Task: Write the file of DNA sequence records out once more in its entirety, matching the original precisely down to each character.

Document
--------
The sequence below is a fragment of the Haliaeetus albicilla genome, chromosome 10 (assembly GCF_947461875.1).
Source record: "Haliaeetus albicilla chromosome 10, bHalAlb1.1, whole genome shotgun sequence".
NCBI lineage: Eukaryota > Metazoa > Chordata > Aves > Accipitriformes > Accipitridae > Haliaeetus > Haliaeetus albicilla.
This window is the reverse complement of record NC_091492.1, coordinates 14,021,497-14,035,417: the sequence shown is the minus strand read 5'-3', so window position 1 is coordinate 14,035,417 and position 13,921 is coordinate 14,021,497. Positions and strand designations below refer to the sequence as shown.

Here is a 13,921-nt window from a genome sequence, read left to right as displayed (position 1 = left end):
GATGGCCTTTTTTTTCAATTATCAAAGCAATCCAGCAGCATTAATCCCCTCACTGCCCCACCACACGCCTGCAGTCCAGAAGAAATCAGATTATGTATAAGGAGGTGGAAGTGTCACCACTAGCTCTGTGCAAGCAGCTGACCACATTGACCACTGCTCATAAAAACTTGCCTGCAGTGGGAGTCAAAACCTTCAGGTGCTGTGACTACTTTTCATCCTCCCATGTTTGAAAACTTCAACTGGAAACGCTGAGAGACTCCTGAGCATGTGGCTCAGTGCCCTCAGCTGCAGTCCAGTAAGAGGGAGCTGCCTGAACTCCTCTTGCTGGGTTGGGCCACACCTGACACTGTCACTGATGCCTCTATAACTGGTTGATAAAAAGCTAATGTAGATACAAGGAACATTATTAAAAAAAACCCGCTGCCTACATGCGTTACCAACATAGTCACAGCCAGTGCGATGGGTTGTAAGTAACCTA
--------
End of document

The sequence below is a fragment of the Haliaeetus albicilla genome, chromosome 10 (assembly GCF_947461875.1).
Source record: "Haliaeetus albicilla chromosome 10, bHalAlb1.1, whole genome shotgun sequence".
NCBI lineage: Eukaryota > Metazoa > Chordata > Aves > Accipitriformes > Accipitridae > Haliaeetus > Haliaeetus albicilla.
This window is the reverse complement of record NC_091492.1, coordinates 14,021,497-14,035,417: the sequence shown is the minus strand read 5'-3', so window position 1 is coordinate 14,035,417 and position 13,921 is coordinate 14,021,497. Positions and strand designations below refer to the sequence as shown.

Here is a 13,921-nt window from a genome sequence, read left to right as displayed (position 1 = left end):
GATGGCCTTTTTTTTCAATTATCAAAGCAATCCAGCAGCATTAATCCCCTCACTGCCCCACCACACGCCTGCAGTCCAGAAGAAATCAGATTATGTATAAGGAGGTGGAAGTGTCACCACTAGCTCTGTGCAAGCAGCTGACCACATTGACCACTGCTCATAAAAACTTGCCTGCAGTGGGAGTCAAAACCTTCAGGTGCTGTGACTACTTTTCATCCTCCCATGTTTGAAAACTTCAACTGGAAACGCTGAGAGACTCCTGAGCATGTGGCTCAGTGCCCTCAGCTGCAGTCCAGTAAGAGGGAGCTGCCTGAACTCCTCTTGCTGGGTTGGGCCACACCTGACACTGTCACTGATGCCTCTATAACTGGTTGATAAAAAGCTAATGTAGATACAAGGAACATTATTAAAAAAAACCCGCTGCCTACATGCGTTACCAACATAGTCACAGCCAGTGCGATGGGTTGTAAGTAACCTA